Tuesday, 14 August 2018

UN in your language

Conflict has to end, and not only made safer for women

Time to act 036

One could hear a pin drop in the big auditorium at the European Development Days when Taffan Ako Taha, a Swedish activist recounted in the first person the agony of a twelve-year-old Yazidi girl who was raped 136 times by ISIS terrorists in Iraq.

As she concluded her story Taha asked a panel on Women, Peace and Security in which she participated: “How do we get her back to life?”

That question will perhaps remain unanswered but the panel discussion organized by the Swedish Kvinna to Kvinna Foundation, focused on how to prevent such atrocities being repeated. Certainly, some of the participants in the panel discussions, where Taha told her story, are in positions of power, such as Pramilla Patten, the UN Special Representative on Sexual Violence against Women in Conflict, Rose Gottemoeller, Deputy Secretary-General of NATO and Helga Maria Schmid, the Secretary-General of the EU´s External Actions Service (EEAS).

Simon Maxwell, the moderator of the panel discussion on “Time to act! – High-level panel on Women, Peace and Security”, started by asking how many were familiar with UN Security Council Resolution 1325, and a rough count indicated that 20% knew about the landmark Resolution on Women, Peace and Security from 2000.

Petra Tötterman Andorff, the Secretary-General of the Kvinna til Kvinna Foundation presented a new report: “Suffocating the movement. The shrinking space for women´s rights.” The report is based on interviews with 123 campaigners for women´s rights in 32 countries in Central Asia, the Middle-East, Africa and Europe.

“60% of them had experienced negative developments,” Petra Tötterman Andorff said.

According to the Report the “Shrinking space” is due to a ban on foreign funding, administrative burden, slander and threats of violence to activists, including sexual violence.  “A key component of preventing war is civil society”, Andorff said.

“For several years we have seen what we can call an anti-democratic movement, the shrinking public civic space, which makes it really hard for us and our partners to do the work that we do, to promote women´s rights, gender equality and the prevention of conflict… When women´s rights organization aren´t able to do the work that they do, then we have a big problem,”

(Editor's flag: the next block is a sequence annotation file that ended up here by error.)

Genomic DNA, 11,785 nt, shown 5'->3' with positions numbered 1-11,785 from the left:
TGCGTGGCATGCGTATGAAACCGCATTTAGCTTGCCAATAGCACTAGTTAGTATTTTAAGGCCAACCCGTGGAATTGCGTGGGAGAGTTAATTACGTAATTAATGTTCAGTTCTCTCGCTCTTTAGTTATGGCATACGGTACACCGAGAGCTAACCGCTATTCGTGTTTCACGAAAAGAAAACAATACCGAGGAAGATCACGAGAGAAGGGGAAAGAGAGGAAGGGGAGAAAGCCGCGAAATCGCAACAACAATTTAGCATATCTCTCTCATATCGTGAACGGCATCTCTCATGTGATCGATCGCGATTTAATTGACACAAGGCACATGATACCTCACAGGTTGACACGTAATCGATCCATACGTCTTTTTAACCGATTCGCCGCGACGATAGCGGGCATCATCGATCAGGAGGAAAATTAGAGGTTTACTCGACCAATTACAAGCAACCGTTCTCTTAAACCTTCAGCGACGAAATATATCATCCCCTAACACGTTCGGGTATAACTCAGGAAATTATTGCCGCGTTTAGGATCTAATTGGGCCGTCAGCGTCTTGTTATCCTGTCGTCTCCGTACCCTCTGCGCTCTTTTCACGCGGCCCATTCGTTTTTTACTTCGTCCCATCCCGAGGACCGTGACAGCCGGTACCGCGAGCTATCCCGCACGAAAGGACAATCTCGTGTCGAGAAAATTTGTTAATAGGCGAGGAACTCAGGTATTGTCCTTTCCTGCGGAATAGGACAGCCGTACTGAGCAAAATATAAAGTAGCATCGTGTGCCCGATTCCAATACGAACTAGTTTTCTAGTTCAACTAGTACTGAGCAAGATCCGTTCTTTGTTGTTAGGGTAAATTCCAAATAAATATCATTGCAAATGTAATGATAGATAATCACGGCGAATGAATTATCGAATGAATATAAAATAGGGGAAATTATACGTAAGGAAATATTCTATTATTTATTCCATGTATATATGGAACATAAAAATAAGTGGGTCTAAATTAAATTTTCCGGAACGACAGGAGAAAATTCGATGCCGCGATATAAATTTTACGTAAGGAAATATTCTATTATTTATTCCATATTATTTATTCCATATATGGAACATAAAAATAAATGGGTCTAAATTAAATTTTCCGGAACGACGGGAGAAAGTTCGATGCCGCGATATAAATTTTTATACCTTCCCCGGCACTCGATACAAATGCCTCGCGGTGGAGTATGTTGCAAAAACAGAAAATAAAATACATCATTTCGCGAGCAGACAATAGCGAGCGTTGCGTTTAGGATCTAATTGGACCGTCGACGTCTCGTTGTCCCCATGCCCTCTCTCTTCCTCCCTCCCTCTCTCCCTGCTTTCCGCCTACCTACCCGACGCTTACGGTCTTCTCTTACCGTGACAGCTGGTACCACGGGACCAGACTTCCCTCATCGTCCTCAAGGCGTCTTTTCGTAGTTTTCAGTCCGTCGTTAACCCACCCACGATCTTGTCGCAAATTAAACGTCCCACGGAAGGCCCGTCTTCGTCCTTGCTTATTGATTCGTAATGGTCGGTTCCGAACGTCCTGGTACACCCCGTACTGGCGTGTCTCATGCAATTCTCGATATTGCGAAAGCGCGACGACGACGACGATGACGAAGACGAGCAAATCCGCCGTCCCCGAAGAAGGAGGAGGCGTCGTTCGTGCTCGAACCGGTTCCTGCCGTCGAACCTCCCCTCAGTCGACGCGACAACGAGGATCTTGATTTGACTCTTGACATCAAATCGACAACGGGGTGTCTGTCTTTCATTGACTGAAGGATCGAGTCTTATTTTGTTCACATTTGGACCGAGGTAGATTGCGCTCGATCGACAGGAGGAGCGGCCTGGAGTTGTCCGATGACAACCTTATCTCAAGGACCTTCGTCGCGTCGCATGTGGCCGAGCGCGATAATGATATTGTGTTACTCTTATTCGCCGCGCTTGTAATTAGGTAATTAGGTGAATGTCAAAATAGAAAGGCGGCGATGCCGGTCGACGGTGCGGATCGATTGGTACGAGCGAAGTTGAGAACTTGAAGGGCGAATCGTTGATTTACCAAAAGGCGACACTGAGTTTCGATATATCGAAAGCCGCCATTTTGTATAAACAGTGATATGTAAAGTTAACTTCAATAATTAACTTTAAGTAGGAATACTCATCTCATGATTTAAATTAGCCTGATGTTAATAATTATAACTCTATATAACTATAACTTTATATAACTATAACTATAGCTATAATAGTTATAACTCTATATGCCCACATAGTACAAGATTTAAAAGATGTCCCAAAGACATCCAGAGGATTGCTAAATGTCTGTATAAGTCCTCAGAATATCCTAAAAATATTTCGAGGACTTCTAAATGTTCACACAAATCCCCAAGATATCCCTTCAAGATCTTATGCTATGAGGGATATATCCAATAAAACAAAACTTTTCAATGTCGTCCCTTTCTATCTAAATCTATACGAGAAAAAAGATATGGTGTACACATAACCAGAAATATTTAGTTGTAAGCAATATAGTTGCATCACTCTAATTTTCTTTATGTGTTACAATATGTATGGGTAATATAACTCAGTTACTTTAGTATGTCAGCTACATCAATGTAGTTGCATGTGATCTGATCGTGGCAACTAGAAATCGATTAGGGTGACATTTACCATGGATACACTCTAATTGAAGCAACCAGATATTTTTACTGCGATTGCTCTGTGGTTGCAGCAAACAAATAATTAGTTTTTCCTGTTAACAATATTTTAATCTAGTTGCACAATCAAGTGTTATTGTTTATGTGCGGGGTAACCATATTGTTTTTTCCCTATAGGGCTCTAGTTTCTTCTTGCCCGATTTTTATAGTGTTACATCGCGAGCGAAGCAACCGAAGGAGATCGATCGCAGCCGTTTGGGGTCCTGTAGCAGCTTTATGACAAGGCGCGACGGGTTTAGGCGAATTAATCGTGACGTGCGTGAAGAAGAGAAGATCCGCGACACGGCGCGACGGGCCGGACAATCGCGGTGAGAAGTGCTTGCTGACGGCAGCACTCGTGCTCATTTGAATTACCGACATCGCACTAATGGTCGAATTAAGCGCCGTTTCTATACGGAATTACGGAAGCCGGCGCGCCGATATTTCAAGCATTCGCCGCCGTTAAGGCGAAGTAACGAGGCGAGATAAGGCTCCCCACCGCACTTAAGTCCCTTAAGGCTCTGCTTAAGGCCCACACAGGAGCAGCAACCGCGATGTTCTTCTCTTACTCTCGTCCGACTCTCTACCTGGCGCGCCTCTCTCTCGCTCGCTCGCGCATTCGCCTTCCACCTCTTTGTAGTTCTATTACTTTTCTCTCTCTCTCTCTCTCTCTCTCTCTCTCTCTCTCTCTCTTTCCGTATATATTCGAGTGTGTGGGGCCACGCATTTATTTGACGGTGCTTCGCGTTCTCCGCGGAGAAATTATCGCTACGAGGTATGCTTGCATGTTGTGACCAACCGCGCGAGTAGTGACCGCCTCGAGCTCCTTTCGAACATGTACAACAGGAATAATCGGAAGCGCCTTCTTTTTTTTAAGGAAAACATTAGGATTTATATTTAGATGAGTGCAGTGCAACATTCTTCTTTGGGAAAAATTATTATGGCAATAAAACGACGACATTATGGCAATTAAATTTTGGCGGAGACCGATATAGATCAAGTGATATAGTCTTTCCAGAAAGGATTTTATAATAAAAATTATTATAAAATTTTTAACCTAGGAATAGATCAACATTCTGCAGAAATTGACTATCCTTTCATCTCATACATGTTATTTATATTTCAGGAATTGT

Pramila Patten, the UN Special Representative on sexual violence against women in conflict said that in the evaluation of Security Council Resolution 1325, now approaching its 20th anniversary, it is  extremely important that the focus be placed on prevention. “The world has lost sight of the key demands of women´s movements back in 2000, who were advocating the adoption of resolution 1325.  Women were asking that prevention was placed as a key part on the Security Council agenda…The women, peace and  security agenda is about ending conflict, it is not about making conflict safer for women.”

The Dayton negotiations to end the Balkan-wars was frequently mentioned as a peace process where women were excluded.

“When it comes to mediation we have to make sure that women are also there,“ Helga Maria Schmid, the Secretary-General of the EU´s External Actions Service (EEAS)  said. “Women are doing fantastic work at the grass-root level but when it comes to official negotiations there are very few cases where they are involved. I would say that women are side-lined when it comes to post-conflict situations, creation of constitutions and so on.”

Rose Gottemoeller, the Deputy Secretary-General of NATO said that she had been in government when the Dayton agreement was made and confirmed  that “I don´t remember many women at the negotiating table.” However, women had been involved from the outset in peace processes in Northern-Ireland and Colombia. “They are not perfect, but they did involve women from the outset and statistics tell the tale, if women are involved in a peace and reconciliation process from the outset, it is much more likely to succeed.”

Taffan Ako Taha, the Swedish activist of Kurdish origin who shocked a normally talkative panel and audience into silence by recounting the story of the girl who was raped 136 times, rounded up the discussion by saying out loud what many were silently thinking:

“Is this going to be just one of these conferences or will there be a follow-up?”. And paraphrasing the title of the panel discussion, it is indeed “time to act”.

 

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